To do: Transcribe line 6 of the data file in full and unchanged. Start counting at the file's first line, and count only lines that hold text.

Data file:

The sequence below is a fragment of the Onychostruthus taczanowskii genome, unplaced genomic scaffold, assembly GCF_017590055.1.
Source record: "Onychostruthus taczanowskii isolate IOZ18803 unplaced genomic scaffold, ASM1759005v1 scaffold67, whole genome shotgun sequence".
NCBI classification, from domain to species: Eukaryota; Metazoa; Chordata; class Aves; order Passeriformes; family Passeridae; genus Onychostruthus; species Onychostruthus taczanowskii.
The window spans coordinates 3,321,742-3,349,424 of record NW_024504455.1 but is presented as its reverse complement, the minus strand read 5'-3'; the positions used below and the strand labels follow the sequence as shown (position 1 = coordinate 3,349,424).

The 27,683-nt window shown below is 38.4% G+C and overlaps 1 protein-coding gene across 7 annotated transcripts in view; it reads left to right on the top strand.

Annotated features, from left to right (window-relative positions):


Annotated features, from left to right (window-relative positions):